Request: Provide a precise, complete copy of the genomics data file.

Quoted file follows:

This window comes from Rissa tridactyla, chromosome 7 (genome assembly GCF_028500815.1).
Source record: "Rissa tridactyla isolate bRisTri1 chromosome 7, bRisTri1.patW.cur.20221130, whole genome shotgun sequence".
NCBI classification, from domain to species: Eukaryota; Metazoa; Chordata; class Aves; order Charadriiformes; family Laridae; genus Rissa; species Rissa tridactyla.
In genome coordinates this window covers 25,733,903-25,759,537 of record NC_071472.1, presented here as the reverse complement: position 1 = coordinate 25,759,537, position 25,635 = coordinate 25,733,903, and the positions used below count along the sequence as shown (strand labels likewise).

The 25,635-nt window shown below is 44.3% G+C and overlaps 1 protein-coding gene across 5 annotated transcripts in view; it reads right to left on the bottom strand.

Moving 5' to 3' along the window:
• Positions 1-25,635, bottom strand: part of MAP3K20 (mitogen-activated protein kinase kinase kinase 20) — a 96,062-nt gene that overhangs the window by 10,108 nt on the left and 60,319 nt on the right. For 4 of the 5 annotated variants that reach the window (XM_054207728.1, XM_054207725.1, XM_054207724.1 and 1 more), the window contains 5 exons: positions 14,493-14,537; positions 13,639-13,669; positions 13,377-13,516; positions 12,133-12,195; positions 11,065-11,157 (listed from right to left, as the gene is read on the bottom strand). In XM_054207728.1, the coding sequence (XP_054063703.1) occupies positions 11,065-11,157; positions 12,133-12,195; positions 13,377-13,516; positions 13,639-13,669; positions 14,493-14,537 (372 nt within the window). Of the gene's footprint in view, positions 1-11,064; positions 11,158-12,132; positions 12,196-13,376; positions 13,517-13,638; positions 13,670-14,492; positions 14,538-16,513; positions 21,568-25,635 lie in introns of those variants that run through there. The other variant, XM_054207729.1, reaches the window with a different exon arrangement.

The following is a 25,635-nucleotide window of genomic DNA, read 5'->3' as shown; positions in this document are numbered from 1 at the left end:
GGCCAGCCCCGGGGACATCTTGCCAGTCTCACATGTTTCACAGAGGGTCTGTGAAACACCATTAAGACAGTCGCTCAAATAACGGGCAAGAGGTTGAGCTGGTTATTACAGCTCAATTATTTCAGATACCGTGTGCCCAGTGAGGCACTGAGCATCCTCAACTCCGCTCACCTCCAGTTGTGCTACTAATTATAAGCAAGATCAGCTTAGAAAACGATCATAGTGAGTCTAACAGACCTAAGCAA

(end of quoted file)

This window comes from Rissa tridactyla, chromosome 7 (genome assembly GCF_028500815.1).
Source record: "Rissa tridactyla isolate bRisTri1 chromosome 7, bRisTri1.patW.cur.20221130, whole genome shotgun sequence".
NCBI classification, from domain to species: Eukaryota; Metazoa; Chordata; class Aves; order Charadriiformes; family Laridae; genus Rissa; species Rissa tridactyla.
In genome coordinates this window covers 25,733,903-25,759,537 of record NC_071472.1, presented here as the reverse complement: position 1 = coordinate 25,759,537, position 25,635 = coordinate 25,733,903, and the positions used below count along the sequence as shown (strand labels likewise).

The 25,635-nt window shown below is 44.3% G+C and overlaps 1 protein-coding gene across 5 annotated transcripts in view; it reads right to left on the bottom strand.

Moving 5' to 3' along the window:
• Positions 1-25,635, bottom strand: part of MAP3K20 (mitogen-activated protein kinase kinase kinase 20) — a 96,062-nt gene that overhangs the window by 10,108 nt on the left and 60,319 nt on the right. For 4 of the 5 annotated variants that reach the window (XM_054207728.1, XM_054207725.1, XM_054207724.1 and 1 more), the window contains 5 exons: positions 14,493-14,537; positions 13,639-13,669; positions 13,377-13,516; positions 12,133-12,195; positions 11,065-11,157 (listed from right to left, as the gene is read on the bottom strand). In XM_054207728.1, the coding sequence (XP_054063703.1) occupies positions 11,065-11,157; positions 12,133-12,195; positions 13,377-13,516; positions 13,639-13,669; positions 14,493-14,537 (372 nt within the window). Of the gene's footprint in view, positions 1-11,064; positions 11,158-12,132; positions 12,196-13,376; positions 13,517-13,638; positions 13,670-14,492; positions 14,538-16,513; positions 21,568-25,635 lie in introns of those variants that run through there. The other variant, XM_054207729.1, reaches the window with a different exon arrangement.

The following is a 25,635-nucleotide window of genomic DNA, read 5'->3' as shown; positions in this document are numbered from 1 at the left end:
GGCCAGCCCCGGGGACATCTTGCCAGTCTCACATGTTTCACAGAGGGTCTGTGAAACACCATTAAGACAGTCGCTCAAATAACGGGCAAGAGGTTGAGCTGGTTATTACAGCTCAATTATTTCAGATACCGTGTGCCCAGTGAGGCACTGAGCATCCTCAACTCCGCTCACCTCCAGTTGTGCTACTAATTATAAGCAAGATCAGCTTAGAAAACGATCATAGTGAGTCTAACAGACCTAAGCAA